The brain is made up of two types of cells: neurons and glial cells, also known as neuroglia or glia. The neuron is responsible for sending and receiving nerve impulses or signals. Glial cells are non-neuronal cells that provide support and nutrition, maintain homeostasis, form myelin and facilitate signal transmission in the nervous system. In the human brain, glial cells outnumber neurons by about 50 to one. Glial cells are the most common cells found in primary brain tumors.
When a person is diagnosed with a brain tumor, a biopsy may be done, in which tissue is removed from the tumor for identification purposes by a pathologist. Pathologists identify the type of cells that are present in this brain tissue, and brain tumors are named based on this association. The type of brain tumor and cells involved impact patient prognosis and treatment.
Related Problems And Disorders
As we have indicated previously, the motor cortex is a very important brain region when it comes to being able to carry out practically any action. That is why an injury to these brain areas can have severe repercussions on the lives of patients.
One of the problems that the injury or destruction of the cortex or motor area can generate is paralysis and loss of mobility, whether in a specific part of the body, in a half body or in the whole body.
Hemiplegia or tetraplegia may appear. If the injury is only in one hemisphere, the paralysis will occur contralaterally: that is, if the right motor cortex is injured, the left hand will be paralyzed.
With regard to secondary motor areas, the effects of injury to them often alter the ability to perform movements in a coordinated and sequential manner. We are talking about the emergence of possible apraxias, or aphasias or dysarthria when we refer to problems in the production of the movements necessary to communicate.
Agrafia can also occur, as the movements necessary to write cannot be carried out correctly, eating problems or even visual problems due to the lack of proper regulation of the movement of the facial organs and muscles.
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The Cerebrum: Front Part Of The Brain
The largest part of the brain, located in the front, is called the cerebrum. The cerebrum is responsible for:
The cerebrum is made up of the right and left cerebral hemispheres. The hemispheres are connected at the bottom and have a deep groove running between them. In general, the right cerebral hemisphere controls the left side of the body, and the left cerebral hemisphere controls the right. The right side is involved with creativity and artistic abilities. The left side is important for logic and rational thinking.
The cerebral hemispheres are divided into lobes . Each lobe is responsible for a variety of bodily functions. Frontal lobes are involved with personality, speech, and motor development. Temporal lobes are responsible for memory, language and speech function. Parietal lobes are involved with sensation, while the occipital lobes are the primary vision centers.
The surface of the cerebrum appears wrinkled and is made up of deep grooves and bumps or folds . The outer part of the cerebrum is called gray matter and contains nerve cells. The inner part is called white matter and contains connections of nerves.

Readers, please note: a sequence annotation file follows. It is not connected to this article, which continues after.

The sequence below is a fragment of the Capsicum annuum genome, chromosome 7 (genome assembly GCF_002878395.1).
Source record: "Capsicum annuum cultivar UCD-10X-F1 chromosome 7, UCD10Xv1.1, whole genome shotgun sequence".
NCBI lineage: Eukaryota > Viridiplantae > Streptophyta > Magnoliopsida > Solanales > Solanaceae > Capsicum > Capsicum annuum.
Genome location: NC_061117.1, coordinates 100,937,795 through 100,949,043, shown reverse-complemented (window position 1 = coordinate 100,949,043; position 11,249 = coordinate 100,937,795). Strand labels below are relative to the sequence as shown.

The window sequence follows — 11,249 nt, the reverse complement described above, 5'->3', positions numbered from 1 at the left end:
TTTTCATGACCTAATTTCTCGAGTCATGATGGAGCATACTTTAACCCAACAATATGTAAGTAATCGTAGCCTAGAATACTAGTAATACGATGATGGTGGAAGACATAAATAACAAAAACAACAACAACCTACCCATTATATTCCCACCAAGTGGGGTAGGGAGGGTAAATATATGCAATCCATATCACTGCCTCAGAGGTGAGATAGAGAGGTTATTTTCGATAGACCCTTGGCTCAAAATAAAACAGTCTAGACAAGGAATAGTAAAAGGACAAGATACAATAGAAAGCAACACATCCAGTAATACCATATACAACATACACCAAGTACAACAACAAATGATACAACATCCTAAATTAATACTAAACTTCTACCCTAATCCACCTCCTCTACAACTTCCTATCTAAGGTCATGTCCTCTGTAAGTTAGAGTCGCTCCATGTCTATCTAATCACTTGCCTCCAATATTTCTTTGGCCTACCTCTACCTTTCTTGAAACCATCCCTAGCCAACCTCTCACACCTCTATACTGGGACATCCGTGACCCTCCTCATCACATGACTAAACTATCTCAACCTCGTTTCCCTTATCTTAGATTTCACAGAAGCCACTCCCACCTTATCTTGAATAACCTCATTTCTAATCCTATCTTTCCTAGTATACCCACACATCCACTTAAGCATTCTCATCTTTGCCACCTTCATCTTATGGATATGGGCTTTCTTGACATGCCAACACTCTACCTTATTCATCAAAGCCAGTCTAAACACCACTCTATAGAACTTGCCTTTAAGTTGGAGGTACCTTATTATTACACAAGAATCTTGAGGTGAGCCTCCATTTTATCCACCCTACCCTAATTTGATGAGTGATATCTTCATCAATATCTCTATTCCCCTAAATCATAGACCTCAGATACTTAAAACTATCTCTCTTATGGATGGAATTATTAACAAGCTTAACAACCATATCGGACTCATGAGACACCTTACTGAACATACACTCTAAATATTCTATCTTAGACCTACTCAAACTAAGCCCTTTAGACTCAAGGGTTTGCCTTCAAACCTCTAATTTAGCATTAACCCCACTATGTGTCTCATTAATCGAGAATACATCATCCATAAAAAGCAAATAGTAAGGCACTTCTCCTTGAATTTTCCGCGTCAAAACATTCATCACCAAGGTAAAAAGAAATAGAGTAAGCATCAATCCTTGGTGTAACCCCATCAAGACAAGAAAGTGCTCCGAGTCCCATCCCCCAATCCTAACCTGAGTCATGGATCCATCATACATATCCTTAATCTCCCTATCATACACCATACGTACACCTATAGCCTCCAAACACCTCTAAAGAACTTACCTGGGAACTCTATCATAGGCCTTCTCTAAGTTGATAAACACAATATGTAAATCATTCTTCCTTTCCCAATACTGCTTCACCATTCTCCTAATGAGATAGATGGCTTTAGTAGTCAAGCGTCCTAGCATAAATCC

Conditions That Affect The Cerebellum
When your cerebellum is damaged, nerve cells break down and die and can cause the following:
- Ataxia: The loss of control of voluntary movement
- Cognitive impairment: A reduction in conscious mental activities, including thinking, learning, memory, and concentration
- Dystonia: Involuntary contraction of muscles that normally work in cooperation so that a body part is held in an unusual and often painful position as a result
- Tremors: Involuntary, rhythmic contraction of muscles that can lead to shaking movements in the hands, legs, face, head, or vocal cords
- Unsteady gait: Walking unsteadily or clumsily
- Vertigo:The dizziness sensation of spinning, swaying, or tilting, which is frequently associated with balance problems and often accompanied by nausea, vomiting, headache, or hearing loss
In addition, researchers are studying the link between cerebellum dysfunction and the following:
- Anxiety disorders: A category of disorders including panic disorder and social anxiety disorder that are marked by excessive or irrational anxiety or fear that is disproportionate to the actual threat
- Autism spectrum disorder: A developmental condition that causes impairments in social interactions and communication
- Dyslexia: A disorder that makes it difficult to process speech and results in problems with reading, writing, and spelling
- Schizophrenia: A psychotic disorder characterized by distorted perceptions, thoughts, emotions, and beliefs that are not connected to reality
Of The Brain That Controls Muscle Movement
Thanks to our brain we can plan, eat, run and even smile. It is through the complex but fascinating functions of the cerebral motor cortex that we carry out various actions on a daily basis. It is a part of our brain that helps us control, execute, and plan movement.
In addition, it allows us to react to stimuli, which is essential for our survival. But this part of our brain does not act alone. These movements can happen thanks to the various connections and association with other areas of our body.
Through the article we will talk about the Part of the brain that controls muscle movement, we will see: what is its location and what are its structures and functions. In addition to associated pathologies when there is an injury or when it does not work properly. Lets explore the motor cortex, also called the motor cortex.
Coordinating The Body’s Voluntary Movements
Movement is a complex process that requires a number of different muscle groups working together. Consider how many muscle groups are involved in the process of walking, running, or throwing a ball.
While the cerebellum is not thought to initiate movement, this part of the brain helps organize all of the actions of the muscle groups involved in a particular movement to ensure that the body is able to produce a fluid, coordinated movement. This includes eye movements and movements associated with speaking.